As the Missouri Tigers begin an era without Chase Daniel, Jeremy Maclin, Chase Coffman, and other former stars, they will also look to prove to the nation that the Missouri program is here to stay.
For the third year in a row, Mizzou will open its season with the Arch Rivalry game against Illinois at the Edward Jones Dome in St. Louis. Illinois is coming off a 5-7 season, while winding up just 3-5 in conference play.
The Fighting Illini surely feel that this is the year to finally beat the Tigers at the Dome. After all, Mizzou is rebuilding, while the orange and blue are led by senior quarterback Juice Williams.
Williams had a strong junior year, leading the Big Ten with 3,173 passing yards. He also led the team with 719 rushing yards and five touchdowns. The Missouri defense will have no trouble remembering Williams, as he lit them up for 451 passing yards and five touchdown passes a year ago.
Tiger faithful can expect Williams’ primary target to be Arrelious Benn, a junior wide receiver. Benn could be described as a poor man’s Jeremy Maclin, one who can both catch and run the ball, while also being able to make a move to elude defenders.
When Juice Williams wasn’t running the ball, it was normally Daniel Dufrene shouldering the load a year ago. Dufrene averaged 5.7 yards a carry in 2008, although he did not score a touchdown.
Missouri comes off a second consecutive season that included 10+ wins and a division title. After losing so much talent, many simply don’t know what to make of the 2009 team.
Blaine Gabbert will be thrown into the spotlight as Chase Daniel’s replacement. While no one is expecting Gabbert to immediately play at the same level as the 2007 Heisman finalist, there are expectations for the former five-star recruit.
Many expect junior running back Derrick Washington to run the ball more while Gabbert gets his feet under him at the college level. Washington returns as one of the biggest backfield threats in the conference, having rushed for 1036 yards and scoring 17 touchdowns last season while averaging 5.9 yards a carry.
Nobody can replace Jeremy Maclin, but a combination of players may help to ease the loss felt in the Tiger offense. Jerrell Jackson was lightly recruited, but showed promise as a freshman. His game is similar to that of Maclin’s as he can catch and take handoffs, and can make people miss.
Danario Alexander has all the physical tools a receiver could want, standing at 6’5" and having a 46 inch vertical leap. That said, the past two years have been disappointments for him, due to injuries and the emergence of Maclin.
Many within the program have pointed to the senior as the one who has improved himself the most this summer. If he, Jackson, sophomore tight end Andrew Jones, and senior Jared Perry can each contribute, the offense could still be potent.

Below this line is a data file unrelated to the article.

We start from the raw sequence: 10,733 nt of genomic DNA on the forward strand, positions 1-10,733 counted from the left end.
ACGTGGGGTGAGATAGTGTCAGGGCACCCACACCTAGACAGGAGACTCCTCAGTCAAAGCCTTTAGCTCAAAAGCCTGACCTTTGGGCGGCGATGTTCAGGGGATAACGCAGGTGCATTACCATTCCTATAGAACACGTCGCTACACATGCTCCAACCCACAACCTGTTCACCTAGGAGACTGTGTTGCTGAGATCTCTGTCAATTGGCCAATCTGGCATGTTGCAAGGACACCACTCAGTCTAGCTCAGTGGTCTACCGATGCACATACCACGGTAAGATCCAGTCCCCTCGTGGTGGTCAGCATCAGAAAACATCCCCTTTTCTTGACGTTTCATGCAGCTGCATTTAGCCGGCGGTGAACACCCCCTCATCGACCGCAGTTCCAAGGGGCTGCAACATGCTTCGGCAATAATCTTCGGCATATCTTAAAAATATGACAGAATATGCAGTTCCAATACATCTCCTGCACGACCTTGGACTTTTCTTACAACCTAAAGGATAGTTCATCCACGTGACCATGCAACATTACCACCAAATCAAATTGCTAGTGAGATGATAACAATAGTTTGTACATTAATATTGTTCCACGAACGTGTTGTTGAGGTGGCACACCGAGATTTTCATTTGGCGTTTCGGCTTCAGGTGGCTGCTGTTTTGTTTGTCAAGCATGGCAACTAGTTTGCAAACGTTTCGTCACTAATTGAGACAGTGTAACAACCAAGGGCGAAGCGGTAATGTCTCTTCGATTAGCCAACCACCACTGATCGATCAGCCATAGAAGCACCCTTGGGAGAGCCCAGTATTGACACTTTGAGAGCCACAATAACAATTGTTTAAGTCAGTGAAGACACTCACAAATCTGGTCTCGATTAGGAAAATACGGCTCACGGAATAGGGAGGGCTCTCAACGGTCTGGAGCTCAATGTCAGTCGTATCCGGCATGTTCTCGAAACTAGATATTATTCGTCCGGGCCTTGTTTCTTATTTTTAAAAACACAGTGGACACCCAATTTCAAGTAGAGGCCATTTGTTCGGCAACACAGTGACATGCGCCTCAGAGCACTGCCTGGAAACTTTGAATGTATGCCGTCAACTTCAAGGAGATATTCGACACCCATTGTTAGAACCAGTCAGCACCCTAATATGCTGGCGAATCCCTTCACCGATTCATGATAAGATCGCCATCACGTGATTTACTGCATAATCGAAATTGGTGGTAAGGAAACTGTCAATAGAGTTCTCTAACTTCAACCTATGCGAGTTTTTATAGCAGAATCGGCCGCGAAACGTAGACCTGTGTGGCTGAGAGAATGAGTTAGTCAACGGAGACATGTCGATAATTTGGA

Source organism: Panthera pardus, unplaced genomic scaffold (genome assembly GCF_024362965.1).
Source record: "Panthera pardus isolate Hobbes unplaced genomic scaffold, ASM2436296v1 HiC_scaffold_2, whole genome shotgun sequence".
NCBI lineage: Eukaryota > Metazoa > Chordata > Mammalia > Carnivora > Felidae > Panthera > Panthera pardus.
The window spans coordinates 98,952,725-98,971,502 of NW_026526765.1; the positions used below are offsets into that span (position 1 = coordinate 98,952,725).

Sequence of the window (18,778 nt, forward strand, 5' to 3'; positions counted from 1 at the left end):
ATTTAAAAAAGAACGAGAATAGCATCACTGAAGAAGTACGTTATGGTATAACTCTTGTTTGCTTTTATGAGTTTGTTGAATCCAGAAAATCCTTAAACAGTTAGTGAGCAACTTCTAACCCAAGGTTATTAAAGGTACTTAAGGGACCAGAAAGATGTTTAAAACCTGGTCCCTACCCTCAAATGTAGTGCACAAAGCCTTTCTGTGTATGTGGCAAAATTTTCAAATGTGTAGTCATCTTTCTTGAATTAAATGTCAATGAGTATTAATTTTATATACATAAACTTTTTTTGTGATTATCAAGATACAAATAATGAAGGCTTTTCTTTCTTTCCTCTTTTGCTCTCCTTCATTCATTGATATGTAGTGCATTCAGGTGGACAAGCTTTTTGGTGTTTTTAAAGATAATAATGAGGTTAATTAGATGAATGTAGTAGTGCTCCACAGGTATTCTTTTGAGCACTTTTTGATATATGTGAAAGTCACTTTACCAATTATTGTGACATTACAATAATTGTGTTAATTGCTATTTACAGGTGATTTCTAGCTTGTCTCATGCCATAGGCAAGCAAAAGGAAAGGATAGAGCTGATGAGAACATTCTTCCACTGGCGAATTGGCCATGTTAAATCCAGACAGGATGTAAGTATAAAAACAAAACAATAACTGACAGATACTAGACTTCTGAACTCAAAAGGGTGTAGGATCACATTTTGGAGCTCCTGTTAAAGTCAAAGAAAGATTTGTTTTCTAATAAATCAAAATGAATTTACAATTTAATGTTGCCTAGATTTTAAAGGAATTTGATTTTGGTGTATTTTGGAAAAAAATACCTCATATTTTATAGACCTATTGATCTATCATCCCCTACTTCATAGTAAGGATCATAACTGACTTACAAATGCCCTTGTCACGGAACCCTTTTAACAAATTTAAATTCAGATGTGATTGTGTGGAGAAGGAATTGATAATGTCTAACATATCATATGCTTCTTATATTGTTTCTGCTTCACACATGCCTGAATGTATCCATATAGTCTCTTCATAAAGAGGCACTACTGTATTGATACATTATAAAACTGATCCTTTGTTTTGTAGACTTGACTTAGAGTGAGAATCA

There is no doubt that this is Sean Weatherspoon’s team. The conference’s best linebacker has always been vocal, and he has not shied away from a recent Twitter post, where he said “50 days until I squeeze the pulp out of Juice”, regarding the Illini senior quarterback.
The senior linebacker got the best of Williams in this game a year ago, picking off two passes, returning one 35 yards for a touchdown. Weatherspoon will lead a linebacking core along with Luke Lambert and Will Ebner.
The defensive line has three new faces, with Jaron Baston being the only returning starter. Defensive ends Aldon Smith, Jacquies Smith (no relation), and Brian Coulter have impressed in the spring and summer, and are much faster than previous ends for Mizzou.
All eyes will be on the secondary for Mizzou, as the struggles of 2008 have been well-documented. Justin Garrett and William Moore are gone, giving way to Kenji Jackson and Kevin Rutland, along with returning starter Carl Gettis and Notre Dame transfer Munir Prince.
Many think the biggest issue in the secondary was way too many communication breakdowns, leading to wide open receivers. With a simplified system, the team may be able to avoid the big play.
In this matchup, the key will be the Missouri defense. The Tiger offense will likely score points, even if it is not at the frightening pace of last year’s team. Dave Steckel’s secondary will need to step up to ensure another win. In the 2008 game, Illinois scored 42 points, and 28 of them came on passing touchdowns of 20 yards or more.
Illinois only had 81 total rushing yards last season, so if the Mizzou defense can duplicate that performance while even just slowing the passing game down, the Illini may have a hard time moving the football.
Conversely, Mizzou must establish the run to take some pressure off Blaine Gabbert in his first start. With Derrick Washington and Devion Moore, the Illinois defense will have no choice but to respect the run, opening up the play-action game and taking the heat off Gabbert. If Illinois can stop the run, their defensive linemen would be in a position to pin their ears back and rush a quarterback making his first start all night long.
It seems inevitable that this will be the last season of the Arch Rivalry in St. Louis given the current BCS system. Each team will have something to fight for in this game. Illinois wants to finally win this game, while Missouri wants to make it a clean sweep.
For the Tigers, this game could mean the difference between the program falling to the depths of where it once was or solidifying itself among the nation’s best.